By Jeff Gillis & Mike Simpson

Everyone has days when they don’t “feel” like working. Maybe it’s due to a lack of motivation to power through another proposal or feeling your patience wear particularly thin with a co-worker you don’t vibe with. Even hardworking, devoted employees can feel cynical toward their work and career path. And workplace nuisances may even lead to burnout.

“Burnout” is a big topic of conversation in social and professional circles today. Psychology Today characterizes burnout as emotional, mental, and physical exhaustion that can lead to cynicism, depression, and lethargy. And these side effects can impact someone’s success in the workplace, leading to a loss of meaning or identity in relation to one’s work. 

To learn about the prevalence and causes of burnout across multiple demographics, we surveyed 928 current employees using the Maslach Burnout Inventory (MBI) questionnaire about their workplace experiences

Read on to see what we found. 

Burnout Basics

Using the MBI questionnaire, we rated respondents’ answers on a “burnout” scale ranging from 0 (no burnout) to 100 (the highest level of burnout possible). What we found was shocking: Nearly 3 in 4 respondents said they’ve experienced burnout before. This represents a significant portion of our respondents, warranting more attention to the issue. 

The World Health Organization (WHO) identified burnout as an occupational phenomenon in May of 2019, saying it was not a medical condition but rather a syndrome manifesting negative mental and physical issues relating to the workplace. 

When considering how different generations experience burnout, younger generations tend to feel the brunt of fatigue. While over 67% of baby boomers scored below the median, nearly the same percentage of millennials (61%) scored above the median. With that many millennials at a higher probability of experiencing burnout, it’s no wonder they’ve been dubbed “the burnout generation.” 

Associated Symptoms

While the symptoms related to burnout can be similar to stress or clinical mental health conditions, it’s a totally different ballgame. When writing for Forbes, Paula Davis-Laack said burnout is a chronic process that simmers over a period of time as stress mounts and builds. 

When we compared common symptoms of burnout with the respondents’ burnout scores, we found that job disillusionment was the symptom associated with the highest average burnout score (67), even though it was only experienced by 29.5% of employees in the past year. Since an employee who is more negative at work than usual can often be easy to pick up on, this might be a strong signal to employers that a worker may be experiencing burnout and need help.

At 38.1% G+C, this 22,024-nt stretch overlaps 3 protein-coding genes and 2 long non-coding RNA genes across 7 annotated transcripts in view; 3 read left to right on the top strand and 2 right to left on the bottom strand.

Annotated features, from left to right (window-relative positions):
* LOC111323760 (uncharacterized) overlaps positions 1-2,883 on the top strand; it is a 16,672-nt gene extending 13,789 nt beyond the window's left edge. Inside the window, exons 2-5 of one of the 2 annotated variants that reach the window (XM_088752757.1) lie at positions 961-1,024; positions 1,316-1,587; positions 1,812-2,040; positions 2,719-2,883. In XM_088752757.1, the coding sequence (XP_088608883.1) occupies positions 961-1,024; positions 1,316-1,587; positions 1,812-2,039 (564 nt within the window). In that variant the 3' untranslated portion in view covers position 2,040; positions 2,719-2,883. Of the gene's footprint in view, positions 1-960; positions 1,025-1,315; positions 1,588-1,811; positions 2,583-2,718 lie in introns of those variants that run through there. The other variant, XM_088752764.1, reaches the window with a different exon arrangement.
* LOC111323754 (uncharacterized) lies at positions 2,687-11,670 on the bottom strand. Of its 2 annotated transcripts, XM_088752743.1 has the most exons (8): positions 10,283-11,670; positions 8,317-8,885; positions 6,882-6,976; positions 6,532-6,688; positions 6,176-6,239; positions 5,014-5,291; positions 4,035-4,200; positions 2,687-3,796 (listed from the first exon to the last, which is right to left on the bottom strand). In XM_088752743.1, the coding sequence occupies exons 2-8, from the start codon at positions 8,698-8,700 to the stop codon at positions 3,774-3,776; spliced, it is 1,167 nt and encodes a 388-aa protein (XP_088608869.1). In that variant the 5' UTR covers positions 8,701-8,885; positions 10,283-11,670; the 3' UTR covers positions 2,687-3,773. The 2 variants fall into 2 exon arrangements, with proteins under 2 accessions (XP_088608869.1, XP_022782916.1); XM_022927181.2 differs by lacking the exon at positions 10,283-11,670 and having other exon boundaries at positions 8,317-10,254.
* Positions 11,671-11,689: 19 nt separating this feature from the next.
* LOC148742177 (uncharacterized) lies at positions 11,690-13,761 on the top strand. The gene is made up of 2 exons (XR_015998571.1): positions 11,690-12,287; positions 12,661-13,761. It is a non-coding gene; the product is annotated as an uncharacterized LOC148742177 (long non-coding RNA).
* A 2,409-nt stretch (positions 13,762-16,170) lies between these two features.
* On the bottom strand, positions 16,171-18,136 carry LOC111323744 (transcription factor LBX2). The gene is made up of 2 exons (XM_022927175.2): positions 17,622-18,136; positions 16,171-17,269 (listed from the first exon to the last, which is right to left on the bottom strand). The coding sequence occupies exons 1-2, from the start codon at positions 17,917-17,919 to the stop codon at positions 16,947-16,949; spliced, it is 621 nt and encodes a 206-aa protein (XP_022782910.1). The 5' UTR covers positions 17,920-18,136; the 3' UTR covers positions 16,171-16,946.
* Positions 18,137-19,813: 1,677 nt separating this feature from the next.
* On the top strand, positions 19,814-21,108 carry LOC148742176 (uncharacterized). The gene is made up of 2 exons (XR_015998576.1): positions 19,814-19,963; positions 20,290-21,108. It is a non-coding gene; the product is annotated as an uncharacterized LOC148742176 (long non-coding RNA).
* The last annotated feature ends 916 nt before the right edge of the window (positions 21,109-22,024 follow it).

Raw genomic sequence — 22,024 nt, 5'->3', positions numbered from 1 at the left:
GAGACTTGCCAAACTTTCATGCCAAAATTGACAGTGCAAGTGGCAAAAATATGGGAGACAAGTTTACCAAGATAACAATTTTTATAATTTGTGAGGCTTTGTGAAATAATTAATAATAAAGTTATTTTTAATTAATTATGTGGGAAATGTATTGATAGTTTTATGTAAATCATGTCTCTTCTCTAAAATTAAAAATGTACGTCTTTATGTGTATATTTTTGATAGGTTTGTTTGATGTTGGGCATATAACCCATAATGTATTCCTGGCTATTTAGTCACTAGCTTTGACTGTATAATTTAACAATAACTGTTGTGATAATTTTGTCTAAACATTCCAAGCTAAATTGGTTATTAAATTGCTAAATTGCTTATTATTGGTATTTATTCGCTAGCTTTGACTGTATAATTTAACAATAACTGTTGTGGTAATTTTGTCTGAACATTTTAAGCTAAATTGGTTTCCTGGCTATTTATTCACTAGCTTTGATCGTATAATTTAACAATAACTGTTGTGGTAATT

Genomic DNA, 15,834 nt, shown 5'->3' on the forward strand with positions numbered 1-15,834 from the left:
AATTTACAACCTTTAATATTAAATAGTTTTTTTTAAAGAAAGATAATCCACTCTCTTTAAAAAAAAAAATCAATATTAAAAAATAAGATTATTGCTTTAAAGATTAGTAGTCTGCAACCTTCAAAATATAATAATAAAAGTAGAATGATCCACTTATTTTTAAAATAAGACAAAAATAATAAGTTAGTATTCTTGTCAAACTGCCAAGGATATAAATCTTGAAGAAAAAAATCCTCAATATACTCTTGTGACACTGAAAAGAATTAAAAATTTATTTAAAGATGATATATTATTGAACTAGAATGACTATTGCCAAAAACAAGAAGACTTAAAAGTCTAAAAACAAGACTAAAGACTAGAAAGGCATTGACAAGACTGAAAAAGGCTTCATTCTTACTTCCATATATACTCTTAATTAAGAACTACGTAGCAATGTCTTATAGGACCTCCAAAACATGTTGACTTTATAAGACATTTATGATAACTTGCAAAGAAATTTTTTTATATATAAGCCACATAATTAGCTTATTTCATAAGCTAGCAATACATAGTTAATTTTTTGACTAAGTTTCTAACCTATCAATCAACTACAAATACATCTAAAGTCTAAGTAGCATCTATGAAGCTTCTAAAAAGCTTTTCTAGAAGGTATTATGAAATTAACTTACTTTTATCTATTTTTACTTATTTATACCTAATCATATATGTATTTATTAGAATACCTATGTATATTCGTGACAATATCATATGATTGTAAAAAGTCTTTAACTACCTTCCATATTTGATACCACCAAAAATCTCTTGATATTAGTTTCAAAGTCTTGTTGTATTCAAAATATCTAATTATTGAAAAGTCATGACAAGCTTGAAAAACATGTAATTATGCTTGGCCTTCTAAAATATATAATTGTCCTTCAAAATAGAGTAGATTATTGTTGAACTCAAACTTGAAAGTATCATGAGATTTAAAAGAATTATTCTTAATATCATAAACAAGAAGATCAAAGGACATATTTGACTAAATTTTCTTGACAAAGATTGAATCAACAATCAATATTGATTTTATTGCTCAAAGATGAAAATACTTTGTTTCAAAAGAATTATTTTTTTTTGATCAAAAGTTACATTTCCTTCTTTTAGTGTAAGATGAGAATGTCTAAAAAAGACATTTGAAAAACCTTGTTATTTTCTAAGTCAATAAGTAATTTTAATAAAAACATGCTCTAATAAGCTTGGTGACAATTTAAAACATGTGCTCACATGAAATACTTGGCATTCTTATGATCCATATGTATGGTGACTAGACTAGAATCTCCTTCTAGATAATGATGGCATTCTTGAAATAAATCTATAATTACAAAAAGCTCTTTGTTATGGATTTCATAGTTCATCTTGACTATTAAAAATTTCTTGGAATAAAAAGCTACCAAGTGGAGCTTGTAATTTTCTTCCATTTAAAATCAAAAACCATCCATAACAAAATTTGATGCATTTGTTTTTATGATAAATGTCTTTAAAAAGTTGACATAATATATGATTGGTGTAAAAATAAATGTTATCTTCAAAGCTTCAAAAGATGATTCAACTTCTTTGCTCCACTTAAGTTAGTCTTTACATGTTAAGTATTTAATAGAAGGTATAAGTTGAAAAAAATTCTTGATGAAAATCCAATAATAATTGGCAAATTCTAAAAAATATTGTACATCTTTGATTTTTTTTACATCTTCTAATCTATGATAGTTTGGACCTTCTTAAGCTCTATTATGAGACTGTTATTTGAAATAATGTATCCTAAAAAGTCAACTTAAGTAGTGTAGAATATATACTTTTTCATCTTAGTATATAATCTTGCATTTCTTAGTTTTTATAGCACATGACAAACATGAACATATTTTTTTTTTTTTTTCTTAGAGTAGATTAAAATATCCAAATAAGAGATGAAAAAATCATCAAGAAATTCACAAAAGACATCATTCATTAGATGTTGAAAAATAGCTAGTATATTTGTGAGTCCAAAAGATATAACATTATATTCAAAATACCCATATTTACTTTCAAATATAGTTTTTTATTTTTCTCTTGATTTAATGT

Employees and employers shouldn’t discount physical symptoms, though. Employees experiencing unexplained headaches and stomach problems reported average burnout scores over 60. These pains can become too much to bear, shown through nearly 74% of respondents who admitted that they would consider quitting before they let burnout symptoms persist.

Burnout Across Demographics

When looking at burnout across various ages, genders, experiences, and work locations, some trends emerge.

Male, remote, entry-level workers in their 20s appeared to be the most likely candidates to experience burnout, but scores were relatively consistent across the board. 

However, younger workers were more likely to feel burnout than older employees, with employees in their 20s reporting an average burnout score of 60, compared to just 39 for those aged 50 and older. Millennials have been hurt by extremely high expectations to succeed, leading to more of these employees being hit with burnout symptoms. 

Another group hit particularly hard by burnout are remote workers. While many people may view working remotely as the ultimate setup, it isn’t necessarily an easy ride. It’s not uncommon for remote employees to work harder to make sure it doesn’t look like they’re taking advantage of their flexibility. Additionally, remote work might be prescribed as a potential cure for burnout. However, that can backfire and potentially exacerbate and increase the chances of burnout

Detrimental Work Habits

If unhealthy habits plague your workday, you might be at a higher risk for burnout. The habit with the highest average burnout score was feeling out of control with tasks and workload. Many of us have experienced the maddening spiral of more and more work piling up and not being able to control it. Keeping an up-to-date schedule and implementing organizational habits can help control this spiral and keep you feeling in control.